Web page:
Econometrica: May 2020, Volume 88, Issue 3

Understanding Doctor Decision Making: The Case of Depression Treatment

https://doi.org/10.3982/ECTA16591
p. 847-878

Janet M. Currie, W. Bentley MacLeod

Treatment for depression is complex, requiring decisions that may involve trade‐offs between exploiting treatments with the highest expected value and experimenting with treatments with higher possible payoffs. Using patient claims data, we show that among skilled doctors, using a broader portfolio of drugs predicts better patient outcomes, except in cases where doctors' decisions violate loose professional guidelines. We introduce a behavioral model of decision making guided by our empirical observations. The model's novel feature is that the trade‐off between exploitation and experimentation depends on the doctor's diagnostic skill. The model predicts that higher diagnostic skill leads to greater diversity in drug choice and better matching of drugs to patients even among doctors with the same initial beliefs regarding drug effectiveness. Consistent with the finding that guideline violations predict poorer patient outcomes, simulations of the model suggest that increasing the number of possible drug choices can lower performance.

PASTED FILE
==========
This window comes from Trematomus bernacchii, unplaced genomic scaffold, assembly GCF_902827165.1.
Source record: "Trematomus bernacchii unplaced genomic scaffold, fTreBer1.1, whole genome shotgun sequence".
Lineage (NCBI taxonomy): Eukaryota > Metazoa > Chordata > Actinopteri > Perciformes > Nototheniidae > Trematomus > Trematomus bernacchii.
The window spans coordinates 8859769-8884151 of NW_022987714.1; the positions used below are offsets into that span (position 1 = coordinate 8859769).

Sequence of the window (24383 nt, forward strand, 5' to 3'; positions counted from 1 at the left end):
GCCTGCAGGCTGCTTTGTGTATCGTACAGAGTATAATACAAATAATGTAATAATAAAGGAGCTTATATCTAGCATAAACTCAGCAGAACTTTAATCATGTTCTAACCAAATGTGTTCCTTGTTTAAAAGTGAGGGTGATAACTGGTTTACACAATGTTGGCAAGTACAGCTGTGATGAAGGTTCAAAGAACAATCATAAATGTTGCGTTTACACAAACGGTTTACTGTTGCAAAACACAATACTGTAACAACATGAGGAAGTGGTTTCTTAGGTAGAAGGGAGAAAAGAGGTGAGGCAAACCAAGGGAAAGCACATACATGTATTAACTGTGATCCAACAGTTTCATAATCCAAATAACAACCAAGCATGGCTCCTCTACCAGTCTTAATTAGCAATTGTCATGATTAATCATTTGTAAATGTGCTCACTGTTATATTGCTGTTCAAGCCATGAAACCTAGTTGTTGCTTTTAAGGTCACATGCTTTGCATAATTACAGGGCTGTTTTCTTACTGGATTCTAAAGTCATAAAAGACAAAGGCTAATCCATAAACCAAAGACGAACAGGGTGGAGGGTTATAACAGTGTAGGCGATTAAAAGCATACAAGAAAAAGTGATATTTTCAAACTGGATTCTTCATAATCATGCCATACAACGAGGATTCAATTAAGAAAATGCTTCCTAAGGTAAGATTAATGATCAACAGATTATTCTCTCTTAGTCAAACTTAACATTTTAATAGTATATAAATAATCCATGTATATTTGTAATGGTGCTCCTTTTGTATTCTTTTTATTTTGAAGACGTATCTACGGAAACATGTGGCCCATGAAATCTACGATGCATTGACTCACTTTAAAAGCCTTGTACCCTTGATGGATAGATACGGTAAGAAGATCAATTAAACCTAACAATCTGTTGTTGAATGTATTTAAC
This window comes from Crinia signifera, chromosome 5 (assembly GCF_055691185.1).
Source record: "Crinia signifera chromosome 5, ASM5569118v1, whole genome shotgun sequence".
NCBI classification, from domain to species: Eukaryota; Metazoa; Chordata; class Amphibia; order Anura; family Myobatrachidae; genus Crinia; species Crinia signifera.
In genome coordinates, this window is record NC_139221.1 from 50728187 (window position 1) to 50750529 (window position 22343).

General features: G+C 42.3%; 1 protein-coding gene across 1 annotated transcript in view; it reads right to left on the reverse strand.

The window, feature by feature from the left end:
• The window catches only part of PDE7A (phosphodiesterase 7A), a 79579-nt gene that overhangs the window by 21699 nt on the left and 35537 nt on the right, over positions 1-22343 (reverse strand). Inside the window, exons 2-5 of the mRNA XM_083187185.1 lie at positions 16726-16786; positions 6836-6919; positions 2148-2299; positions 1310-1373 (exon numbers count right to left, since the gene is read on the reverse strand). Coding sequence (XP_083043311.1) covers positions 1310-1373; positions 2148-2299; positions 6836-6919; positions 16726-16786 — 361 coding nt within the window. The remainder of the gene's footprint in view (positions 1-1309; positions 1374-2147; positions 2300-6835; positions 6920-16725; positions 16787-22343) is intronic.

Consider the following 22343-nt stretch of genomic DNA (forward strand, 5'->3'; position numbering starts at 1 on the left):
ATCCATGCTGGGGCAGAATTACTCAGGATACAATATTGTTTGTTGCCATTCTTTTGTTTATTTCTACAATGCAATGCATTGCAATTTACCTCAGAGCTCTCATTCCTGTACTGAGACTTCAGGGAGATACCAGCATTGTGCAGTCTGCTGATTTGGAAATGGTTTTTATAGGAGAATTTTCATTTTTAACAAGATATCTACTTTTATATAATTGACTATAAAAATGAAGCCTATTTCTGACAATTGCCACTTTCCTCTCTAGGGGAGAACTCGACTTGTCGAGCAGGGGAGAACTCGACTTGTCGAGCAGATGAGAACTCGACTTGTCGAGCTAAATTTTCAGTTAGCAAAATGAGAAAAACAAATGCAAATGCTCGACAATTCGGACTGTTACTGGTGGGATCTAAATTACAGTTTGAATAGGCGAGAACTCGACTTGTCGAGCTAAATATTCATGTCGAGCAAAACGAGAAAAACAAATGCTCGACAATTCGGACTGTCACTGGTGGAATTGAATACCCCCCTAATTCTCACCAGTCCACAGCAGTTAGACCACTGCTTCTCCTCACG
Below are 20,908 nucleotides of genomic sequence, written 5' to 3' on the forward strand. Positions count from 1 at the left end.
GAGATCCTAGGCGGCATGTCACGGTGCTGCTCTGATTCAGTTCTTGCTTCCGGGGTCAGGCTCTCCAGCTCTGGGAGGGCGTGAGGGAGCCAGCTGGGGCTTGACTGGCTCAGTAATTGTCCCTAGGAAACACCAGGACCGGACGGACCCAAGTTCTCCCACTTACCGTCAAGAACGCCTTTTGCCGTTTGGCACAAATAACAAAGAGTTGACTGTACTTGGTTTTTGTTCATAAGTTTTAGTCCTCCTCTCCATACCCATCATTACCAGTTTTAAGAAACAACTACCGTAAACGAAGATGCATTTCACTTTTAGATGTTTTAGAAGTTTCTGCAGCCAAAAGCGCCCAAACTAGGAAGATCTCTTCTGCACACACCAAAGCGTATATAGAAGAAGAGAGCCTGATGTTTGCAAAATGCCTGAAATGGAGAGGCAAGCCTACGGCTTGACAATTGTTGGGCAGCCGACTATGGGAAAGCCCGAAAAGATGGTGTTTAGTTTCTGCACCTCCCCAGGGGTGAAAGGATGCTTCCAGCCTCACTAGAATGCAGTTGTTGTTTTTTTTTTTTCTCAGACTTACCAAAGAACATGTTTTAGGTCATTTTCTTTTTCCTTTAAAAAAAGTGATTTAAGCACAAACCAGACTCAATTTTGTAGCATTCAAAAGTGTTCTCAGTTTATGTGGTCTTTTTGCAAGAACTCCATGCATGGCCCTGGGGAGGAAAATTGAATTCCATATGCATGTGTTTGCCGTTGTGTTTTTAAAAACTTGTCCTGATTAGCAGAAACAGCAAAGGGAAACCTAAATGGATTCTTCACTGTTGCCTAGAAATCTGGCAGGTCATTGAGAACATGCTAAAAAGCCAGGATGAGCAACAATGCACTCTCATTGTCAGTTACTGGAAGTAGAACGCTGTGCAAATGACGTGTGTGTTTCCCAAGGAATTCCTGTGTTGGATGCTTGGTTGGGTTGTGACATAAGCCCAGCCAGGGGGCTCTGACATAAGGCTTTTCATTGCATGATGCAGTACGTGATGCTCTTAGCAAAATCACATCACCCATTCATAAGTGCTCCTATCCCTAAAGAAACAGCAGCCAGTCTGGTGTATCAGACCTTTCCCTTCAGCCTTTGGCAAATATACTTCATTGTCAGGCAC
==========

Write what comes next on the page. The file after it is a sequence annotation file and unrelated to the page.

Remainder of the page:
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Supplemental Material

Supplement to "Understanding Doctor Decision Making: The Case of Depression Treatment"

This dataset contains two sets of files which are described in two README files. README.md describes the Julia and R code for the simulation results in "Understanding Doctor Decision Making: The Case of Depression Treatment". The Julia and R code contain more detailed information. Files describing the processing of the IQVIA and BCBS data on prescriptions and claims (respectively) are discussed in readme.docx.

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Supplement to "Understanding Doctor Decision Making: The Case of Depression Treatment"

This online appendix contains material not found within the manuscript.

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